Pincher Creek & District Municipal Library's history is long. Before 1900 a reading room was opened, as a place where area residents could go to read their own books, mail, or newspapers. This lasted for a few years, but by 1903 Pincher Creek residents had become interested in library service. A committee was established to begin collecting books and lending them out. This first library collection was housed in the Presbyterian Church Hall. $1.00 was charged for an annual membership. As the library's collection quickly expanded, it needed more storage space, so it was moved to the warehouse in Scott Brothers' Furniture. However, the following years saw library membership decline, and eventually the library was forced to move to a less desirable location, Mitchell's Drug Store.
In 1928, many books were brought from the Litchfield Memorial Library in Boston, Massachusetts. These books were added to the existing collection and the library moved to the Town Hall. At first the library at Town Hall was only open on Saturdays and paid its employees $1.00 per week. Later it was also open on Wednesday evenings. Unfortunately the library was closed in 1940 due to insufficient funds. Throughout World War Two, although there was no public library, a local pharmacist opened a private library and charged five cents per book per week to rent. In 1949 a library was opened under the Provincial Libraries Act, housed in the former high school building.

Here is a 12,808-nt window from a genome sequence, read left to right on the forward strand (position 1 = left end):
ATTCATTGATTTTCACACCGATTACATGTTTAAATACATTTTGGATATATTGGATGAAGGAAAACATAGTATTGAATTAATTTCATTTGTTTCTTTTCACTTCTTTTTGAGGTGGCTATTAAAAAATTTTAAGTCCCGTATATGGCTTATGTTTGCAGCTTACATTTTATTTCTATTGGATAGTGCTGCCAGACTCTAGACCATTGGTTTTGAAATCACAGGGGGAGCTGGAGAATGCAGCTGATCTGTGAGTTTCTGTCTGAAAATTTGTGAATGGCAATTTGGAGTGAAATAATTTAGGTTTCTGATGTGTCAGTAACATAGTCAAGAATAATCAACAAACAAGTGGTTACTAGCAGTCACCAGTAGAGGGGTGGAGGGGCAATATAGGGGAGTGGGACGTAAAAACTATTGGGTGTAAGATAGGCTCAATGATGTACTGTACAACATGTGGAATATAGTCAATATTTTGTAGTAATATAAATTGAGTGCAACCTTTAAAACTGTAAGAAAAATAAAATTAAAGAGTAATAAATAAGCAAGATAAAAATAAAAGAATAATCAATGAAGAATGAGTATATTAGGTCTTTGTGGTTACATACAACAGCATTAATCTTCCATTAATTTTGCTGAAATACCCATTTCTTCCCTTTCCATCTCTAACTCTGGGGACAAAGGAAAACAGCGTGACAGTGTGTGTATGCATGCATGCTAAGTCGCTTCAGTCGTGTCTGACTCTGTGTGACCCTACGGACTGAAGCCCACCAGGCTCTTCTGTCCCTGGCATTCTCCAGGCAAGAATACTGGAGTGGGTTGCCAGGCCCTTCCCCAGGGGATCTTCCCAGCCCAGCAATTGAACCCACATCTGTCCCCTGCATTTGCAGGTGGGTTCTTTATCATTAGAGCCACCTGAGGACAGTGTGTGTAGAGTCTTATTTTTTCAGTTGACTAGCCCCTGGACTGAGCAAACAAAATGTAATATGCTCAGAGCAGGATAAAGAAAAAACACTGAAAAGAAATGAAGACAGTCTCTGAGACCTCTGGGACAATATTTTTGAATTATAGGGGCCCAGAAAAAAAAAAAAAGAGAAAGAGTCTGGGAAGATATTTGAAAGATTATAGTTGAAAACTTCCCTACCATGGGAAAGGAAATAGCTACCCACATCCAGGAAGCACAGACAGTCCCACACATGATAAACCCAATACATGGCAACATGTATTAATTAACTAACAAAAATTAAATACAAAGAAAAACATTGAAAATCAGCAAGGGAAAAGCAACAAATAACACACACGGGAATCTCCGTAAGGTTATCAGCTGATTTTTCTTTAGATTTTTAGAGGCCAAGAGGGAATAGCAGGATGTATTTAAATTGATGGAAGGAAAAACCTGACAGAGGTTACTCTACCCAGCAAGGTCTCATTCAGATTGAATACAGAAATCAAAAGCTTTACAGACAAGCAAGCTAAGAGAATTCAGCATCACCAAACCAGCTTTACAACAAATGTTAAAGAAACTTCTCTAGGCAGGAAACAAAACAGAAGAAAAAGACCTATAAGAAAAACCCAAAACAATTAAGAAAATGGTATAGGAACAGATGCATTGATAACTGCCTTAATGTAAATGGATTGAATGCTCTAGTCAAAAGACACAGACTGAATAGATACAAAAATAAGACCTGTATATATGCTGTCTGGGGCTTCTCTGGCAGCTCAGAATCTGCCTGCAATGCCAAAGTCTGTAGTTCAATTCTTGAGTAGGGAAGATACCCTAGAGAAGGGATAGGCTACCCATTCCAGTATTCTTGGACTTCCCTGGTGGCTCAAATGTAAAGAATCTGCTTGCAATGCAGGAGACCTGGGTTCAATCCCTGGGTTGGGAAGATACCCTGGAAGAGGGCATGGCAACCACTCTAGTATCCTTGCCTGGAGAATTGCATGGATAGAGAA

In 1963 the Municipal District of Pincher Creek and the Village of Cowley took over some of the funding costs and the library was renamed the Pincher Creek & District Municipal Library. Pincher Creek's centennial project was to build a new library facility, which was completed in 1968. Later the library received a gift of $10,000 to build the Bert Rigall Memorial Alcove. The library stayed in this home until 1999 when it was moved to the Pincher Creek Multi-Purpose Facility, where it remains today. Our library has gone through many stages to go from its simple beginnings as a reading room to becoming a part of our town's modern public services.